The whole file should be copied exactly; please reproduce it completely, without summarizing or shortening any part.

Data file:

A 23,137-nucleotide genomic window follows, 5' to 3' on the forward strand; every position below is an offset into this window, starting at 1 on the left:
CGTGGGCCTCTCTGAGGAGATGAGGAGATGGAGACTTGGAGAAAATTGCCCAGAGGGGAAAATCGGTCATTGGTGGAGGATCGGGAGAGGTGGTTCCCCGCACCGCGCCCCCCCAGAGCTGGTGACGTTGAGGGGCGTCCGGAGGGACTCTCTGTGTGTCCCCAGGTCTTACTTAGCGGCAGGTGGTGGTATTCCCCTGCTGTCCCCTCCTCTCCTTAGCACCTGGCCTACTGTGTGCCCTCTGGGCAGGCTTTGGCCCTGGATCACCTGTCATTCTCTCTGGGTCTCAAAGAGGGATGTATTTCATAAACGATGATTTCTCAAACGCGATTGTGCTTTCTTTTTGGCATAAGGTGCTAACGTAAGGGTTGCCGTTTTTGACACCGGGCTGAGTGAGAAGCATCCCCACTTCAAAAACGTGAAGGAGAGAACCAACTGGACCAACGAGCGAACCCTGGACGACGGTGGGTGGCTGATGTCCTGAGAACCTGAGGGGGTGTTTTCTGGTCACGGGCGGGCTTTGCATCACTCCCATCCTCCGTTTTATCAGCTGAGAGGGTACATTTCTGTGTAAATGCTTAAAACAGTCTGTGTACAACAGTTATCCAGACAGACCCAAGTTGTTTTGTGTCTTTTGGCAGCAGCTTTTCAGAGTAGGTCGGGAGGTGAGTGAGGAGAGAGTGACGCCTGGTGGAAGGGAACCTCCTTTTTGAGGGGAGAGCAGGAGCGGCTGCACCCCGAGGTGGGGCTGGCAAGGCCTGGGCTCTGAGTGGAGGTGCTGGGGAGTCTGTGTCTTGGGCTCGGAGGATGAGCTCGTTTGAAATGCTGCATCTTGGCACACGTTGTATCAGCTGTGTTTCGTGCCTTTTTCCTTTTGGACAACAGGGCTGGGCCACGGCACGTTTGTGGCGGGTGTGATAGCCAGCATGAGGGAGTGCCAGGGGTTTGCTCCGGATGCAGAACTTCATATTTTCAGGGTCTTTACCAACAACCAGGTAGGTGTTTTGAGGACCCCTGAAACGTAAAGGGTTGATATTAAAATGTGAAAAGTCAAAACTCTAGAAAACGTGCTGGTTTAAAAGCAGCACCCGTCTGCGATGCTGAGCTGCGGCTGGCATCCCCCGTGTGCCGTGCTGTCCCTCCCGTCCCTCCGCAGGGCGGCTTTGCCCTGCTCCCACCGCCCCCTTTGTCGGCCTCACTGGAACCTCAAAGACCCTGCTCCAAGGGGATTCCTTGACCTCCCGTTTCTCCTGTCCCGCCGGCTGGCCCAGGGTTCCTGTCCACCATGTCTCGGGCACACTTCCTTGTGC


A 23,137-nucleotide genomic window follows, 5' to 3' on the forward strand; every position below is an offset into this window, starting at 1 on the left:
CGTGGGCCTCTCTGAGGAGATGAGGAGATGGAGACTTGGAGAAAATTGCCCAGAGGGGAAAATCGGTCATTGGTGGAGGATCGGGAGAGGTGGTTCCCCGCACCGCGCCCCCCCAGAGCTGGTGACGTTGAGGGGCGTCCGGAGGGACTCTCTGTGTGTCCCCAGGTCTTACTTAGCGGCAGGTGGTGGTATTCCCCTGCTGTCCCCTCCTCTCCTTAGCACCTGGCCTACTGTGTGCCCTCTGGGCAGGCTTTGGCCCTGGATCACCTGTCATTCTCTCTGGGTCTCAAAGAGGGATGTATTTCATAAACGATGATTTCTCAAACGCGATTGTGCTTTCTTTTTGGCATAAGGTGCTAACGTAAGGGTTGCCGTTTTTGACACCGGGCTGAGTGAGAAGCATCCCCACTTCAAAAACGTGAAGGAGAGAACCAACTGGACCAACGAGCGAACCCTGGACGACGGTGGGTGGCTGATGTCCTGAGAACCTGAGGGGGTGTTTTCTGGTCACGGGCGGGCTTTGCATCACTCCCATCCTCCGTTTTATCAGCTGAGAGGGTACATTTCTGTGTAAATGCTTAAAACAGTCTGTGTACAACAGTTATCCAGACAGACCCAAGTTGTTTTGTGTCTTTTGGCAGCAGCTTTTCAGAGTAGGTCGGGAGGTGAGTGAGGAGAGAGTGACGCCTGGTGGAAGGGAACCTCCTTTTTGAGGGGAGAGCAGGAGCGGCTGCACCCCGAGGTGGGGCTGGCAAGGCCTGGGCTCTGAGTGGAGGTGCTGGGGAGTCTGTGTCTTGGGCTCGGAGGATGAGCTCGTTTGAAATGCTGCATCTTGGCACACGTTGTATCAGCTGTGTTTCGTGCCTTTTTCCTTTTGGACAACAGGGCTGGGCCACGGCACGTTTGTGGCGGGTGTGATAGCCAGCATGAGGGAGTGCCAGGGGTTTGCTCCGGATGCAGAACTTCATATTTTCAGGGTCTTTACCAACAACCAGGTAGGTGTTTTGAGGACCCCTGAAACGTAAAGGGTTGATATTAAAATGTGAAAAGTCAAAACTCTAGAAAACGTGCTGGTTTAAAAGCAGCACCCGTCTGCGATGCTGAGCTGCGGCTGGCATCCCCCGTGTGCCGTGCTGTCCCTCCCGTCCCTCCGCAGGGCGGCTTTGCCCTGCTCCCACCGCCCCCTTTGTCGGCCTCACTGGAACCTCAAAGACCCTGCTCCAAGGGGATTCCTTGACCTCCCGTTTCTCCTGTCCCGCCGGCTGGCCCAGGGTTCCTGTCCACCATGTCTCGGGCACACTTCCTTGTGC